The Nizam’s Falaknuma Palace and Feudalism in Modern Times

November 10, 2013 at 11:23 am

I was stunned by the jaw dropping beauty of this palace.  It was the home of the Muslim  Nizam hereditary line that ruled this region of India for 6 generations.  The dining room table seats 100 and the locals say that it is the longest dining room table in the world.  It is made out of one piece of wood.  They also tell me that the Nizam was the wealthiest man in the world up until the Independence of India in ’48.   Looking at his palace,  I have no doubt that he was certainly among the world’s wealthiest.


These guys were basically feudal lords who collected rents from the peasant farmers.  The book A Suitable Boy by Vikram Seth is set during this period of the partition and describes the lords and their lifestyles.  The lords were called Zamindars and are portrayed as having ” no sense of honor except to gratify the promises of pleasure they have made to themselves.”    They had no need to work.  Hard to imagine that such feudal situations lasted well into the 20th Century.  The British shared in the revenue stream  of rent as well.


When the English granted independence to India,  Nehru had his hands full trying to keep India consolidated as one country.  Even today, Indian pundits talk about the lack of a national identity.   The common story of India is based on their drive for independence.  I think that I read that there are over 2000 languages spoken here.  In 1948, there were a number of Zamindars  that Nehru had to appease.  He of course lost East (now Bangladesh) and West Pakistan and the Nizam also said that he wanted no part of India.   This area has a heavy Muslim population similar to Pakistan at that time.   Nehru was not anxious to assert force but when a convent of nuns was raped he lost his patience for the Nizam and basically sent the Indian Army with tanks to Hyderabad to convince him to join India.  The show of force was sufficient.


3 or 4 years after Independence, the Indian parliament passed an act to give the feudal lands to the peasants while compensating the Raj’s and Nizam with some cash, but most of the compensation was  in perpetuity bonds.  I wonder if the Nizam’s family is still collecting the interest?  I did read this week where his heirs are fighting over his estate.  In particular, one of his grandchildren is challenging the administration of the trust by the son who would have been next in line for the throne.  The last Nizam had 600 heirs.  600!  I was told that the Nizam had 4 wives and 200 women in his harem.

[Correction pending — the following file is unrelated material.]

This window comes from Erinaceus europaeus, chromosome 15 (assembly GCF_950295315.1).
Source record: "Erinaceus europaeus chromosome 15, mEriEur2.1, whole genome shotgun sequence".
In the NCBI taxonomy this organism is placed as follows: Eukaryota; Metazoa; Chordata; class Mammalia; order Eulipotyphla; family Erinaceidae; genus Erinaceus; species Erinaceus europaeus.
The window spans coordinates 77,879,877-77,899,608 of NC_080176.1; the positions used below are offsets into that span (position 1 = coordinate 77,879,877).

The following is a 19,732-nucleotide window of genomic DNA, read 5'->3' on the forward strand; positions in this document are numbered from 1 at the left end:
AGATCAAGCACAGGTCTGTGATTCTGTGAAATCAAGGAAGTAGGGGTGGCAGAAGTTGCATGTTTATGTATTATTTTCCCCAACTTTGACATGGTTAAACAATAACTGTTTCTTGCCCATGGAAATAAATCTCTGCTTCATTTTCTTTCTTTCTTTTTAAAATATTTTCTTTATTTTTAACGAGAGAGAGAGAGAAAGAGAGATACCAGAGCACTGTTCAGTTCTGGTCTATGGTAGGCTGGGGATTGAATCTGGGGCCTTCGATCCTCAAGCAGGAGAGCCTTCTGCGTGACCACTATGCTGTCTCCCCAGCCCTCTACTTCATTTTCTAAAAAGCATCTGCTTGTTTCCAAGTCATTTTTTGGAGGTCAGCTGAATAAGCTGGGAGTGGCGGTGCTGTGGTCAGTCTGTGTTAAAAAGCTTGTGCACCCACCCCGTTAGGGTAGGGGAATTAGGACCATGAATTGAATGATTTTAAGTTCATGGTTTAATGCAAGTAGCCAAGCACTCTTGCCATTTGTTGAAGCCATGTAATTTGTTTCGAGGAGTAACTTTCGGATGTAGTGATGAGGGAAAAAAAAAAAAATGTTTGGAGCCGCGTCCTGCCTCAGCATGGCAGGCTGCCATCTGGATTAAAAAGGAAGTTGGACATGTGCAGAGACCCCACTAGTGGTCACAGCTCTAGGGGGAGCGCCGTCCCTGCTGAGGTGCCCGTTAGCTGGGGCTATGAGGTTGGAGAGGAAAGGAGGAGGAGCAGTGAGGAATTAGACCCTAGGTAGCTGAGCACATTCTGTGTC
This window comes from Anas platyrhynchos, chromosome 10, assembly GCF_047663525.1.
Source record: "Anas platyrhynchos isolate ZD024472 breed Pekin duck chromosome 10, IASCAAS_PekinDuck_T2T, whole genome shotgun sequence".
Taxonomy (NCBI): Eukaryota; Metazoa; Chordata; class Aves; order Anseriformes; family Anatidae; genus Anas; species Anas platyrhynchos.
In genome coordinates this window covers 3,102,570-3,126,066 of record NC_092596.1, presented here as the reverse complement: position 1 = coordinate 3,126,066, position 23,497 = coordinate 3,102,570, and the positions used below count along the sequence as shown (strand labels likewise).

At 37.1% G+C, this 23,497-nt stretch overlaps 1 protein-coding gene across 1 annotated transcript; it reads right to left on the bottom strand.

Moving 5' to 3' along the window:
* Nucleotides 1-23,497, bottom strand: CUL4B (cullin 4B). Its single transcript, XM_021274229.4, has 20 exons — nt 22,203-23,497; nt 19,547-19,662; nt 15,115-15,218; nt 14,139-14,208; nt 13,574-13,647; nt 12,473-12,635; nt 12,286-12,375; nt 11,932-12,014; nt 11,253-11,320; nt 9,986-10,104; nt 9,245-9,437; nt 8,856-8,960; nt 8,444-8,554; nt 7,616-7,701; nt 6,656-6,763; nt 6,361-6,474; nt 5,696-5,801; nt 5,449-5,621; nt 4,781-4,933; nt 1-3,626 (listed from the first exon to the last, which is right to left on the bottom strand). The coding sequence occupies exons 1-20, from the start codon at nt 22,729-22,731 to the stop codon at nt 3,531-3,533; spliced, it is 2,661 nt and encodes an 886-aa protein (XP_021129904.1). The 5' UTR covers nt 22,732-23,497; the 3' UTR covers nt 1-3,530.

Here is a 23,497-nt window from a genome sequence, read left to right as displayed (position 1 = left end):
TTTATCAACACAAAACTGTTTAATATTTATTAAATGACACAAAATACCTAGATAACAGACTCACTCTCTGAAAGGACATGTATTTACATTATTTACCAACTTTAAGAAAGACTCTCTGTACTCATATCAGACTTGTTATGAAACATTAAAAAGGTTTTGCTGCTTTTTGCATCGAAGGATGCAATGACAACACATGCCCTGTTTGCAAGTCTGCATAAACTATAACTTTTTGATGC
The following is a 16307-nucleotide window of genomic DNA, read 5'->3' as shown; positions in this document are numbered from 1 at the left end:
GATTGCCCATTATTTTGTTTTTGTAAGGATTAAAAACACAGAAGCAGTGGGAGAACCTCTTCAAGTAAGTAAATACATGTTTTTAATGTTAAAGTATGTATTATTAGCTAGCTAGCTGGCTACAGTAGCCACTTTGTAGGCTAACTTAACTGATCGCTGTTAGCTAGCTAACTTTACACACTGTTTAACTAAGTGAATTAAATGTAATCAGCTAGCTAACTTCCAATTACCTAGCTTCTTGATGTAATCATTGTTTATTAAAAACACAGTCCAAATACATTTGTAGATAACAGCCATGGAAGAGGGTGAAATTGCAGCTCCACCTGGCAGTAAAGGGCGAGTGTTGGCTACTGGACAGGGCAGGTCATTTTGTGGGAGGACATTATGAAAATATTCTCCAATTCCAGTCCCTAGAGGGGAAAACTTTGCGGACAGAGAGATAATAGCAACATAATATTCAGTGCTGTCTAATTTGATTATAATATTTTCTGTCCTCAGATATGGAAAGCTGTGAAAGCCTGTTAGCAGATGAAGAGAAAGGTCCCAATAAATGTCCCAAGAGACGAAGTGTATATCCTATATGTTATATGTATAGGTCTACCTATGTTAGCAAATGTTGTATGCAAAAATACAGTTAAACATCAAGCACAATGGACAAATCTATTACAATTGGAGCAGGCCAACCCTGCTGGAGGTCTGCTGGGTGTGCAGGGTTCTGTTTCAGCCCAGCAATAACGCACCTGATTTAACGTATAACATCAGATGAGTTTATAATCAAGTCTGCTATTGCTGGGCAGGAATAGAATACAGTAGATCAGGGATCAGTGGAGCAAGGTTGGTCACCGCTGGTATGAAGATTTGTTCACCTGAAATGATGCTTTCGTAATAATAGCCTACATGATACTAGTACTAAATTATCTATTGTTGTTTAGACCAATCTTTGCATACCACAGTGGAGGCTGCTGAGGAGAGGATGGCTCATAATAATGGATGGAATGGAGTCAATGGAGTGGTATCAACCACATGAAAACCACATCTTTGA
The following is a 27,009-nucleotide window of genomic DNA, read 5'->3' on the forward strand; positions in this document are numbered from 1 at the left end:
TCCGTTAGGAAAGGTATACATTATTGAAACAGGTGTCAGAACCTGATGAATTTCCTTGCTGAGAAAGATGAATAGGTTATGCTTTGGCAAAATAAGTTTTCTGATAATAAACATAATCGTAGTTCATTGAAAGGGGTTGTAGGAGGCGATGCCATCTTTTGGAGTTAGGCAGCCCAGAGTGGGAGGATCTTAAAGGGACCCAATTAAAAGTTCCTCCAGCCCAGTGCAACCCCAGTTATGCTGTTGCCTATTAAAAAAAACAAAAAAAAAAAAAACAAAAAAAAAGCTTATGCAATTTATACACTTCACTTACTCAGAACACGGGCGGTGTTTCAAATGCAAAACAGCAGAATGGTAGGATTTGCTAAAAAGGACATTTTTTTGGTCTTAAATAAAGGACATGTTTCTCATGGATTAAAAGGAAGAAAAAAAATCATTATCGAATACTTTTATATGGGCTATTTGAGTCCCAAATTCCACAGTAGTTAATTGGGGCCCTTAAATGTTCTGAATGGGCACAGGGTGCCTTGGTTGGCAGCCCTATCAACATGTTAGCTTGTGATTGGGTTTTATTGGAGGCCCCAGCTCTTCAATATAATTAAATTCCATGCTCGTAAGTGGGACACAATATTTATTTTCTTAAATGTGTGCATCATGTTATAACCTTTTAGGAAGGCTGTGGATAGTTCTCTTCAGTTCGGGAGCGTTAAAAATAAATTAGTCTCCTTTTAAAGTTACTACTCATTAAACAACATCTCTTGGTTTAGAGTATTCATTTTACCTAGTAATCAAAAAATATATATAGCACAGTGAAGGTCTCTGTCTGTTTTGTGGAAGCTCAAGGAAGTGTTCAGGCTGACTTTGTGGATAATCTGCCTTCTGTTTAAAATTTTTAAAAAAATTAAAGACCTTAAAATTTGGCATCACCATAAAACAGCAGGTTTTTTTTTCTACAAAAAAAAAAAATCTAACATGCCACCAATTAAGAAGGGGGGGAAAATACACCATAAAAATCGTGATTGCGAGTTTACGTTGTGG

When I walked around the beautiful palace looking at its beauty and enjoying the killer view of the city since it sits on top of a ridge looking over the plateau below, I could not help thinking how he benefitted economically from living off the sweat of his peasants’ brows.  You would think it would definitely create some cognitive dissonance living in such luxury in the midst of such poverty.  Yet I myself drive by the corrugated steel shanties here every day with more curiosity than qualms.  My driver was telling me that the construction workers who live with their families in these corrugated steel shacks make $5-$8 a day.  A typical shanty looks like a one room house that is about 8×12.   The construction company sells them the corrugated steel, provides water, and power.   A classic company town.  Reminds me a bit of Grapes of Wrath.  The water comes in tankers that are about an eighth of the size of one of our gas tankers that you would see at an American filling station.  The water tanker fills big vats that are probably about 12×12.  The workers and their families come with buckets to drink and pour over themselves.   Despite that, some of the shanties  have satellite dishes attached.  Lots of kids running around playing.  Happy as any youngster anywhere.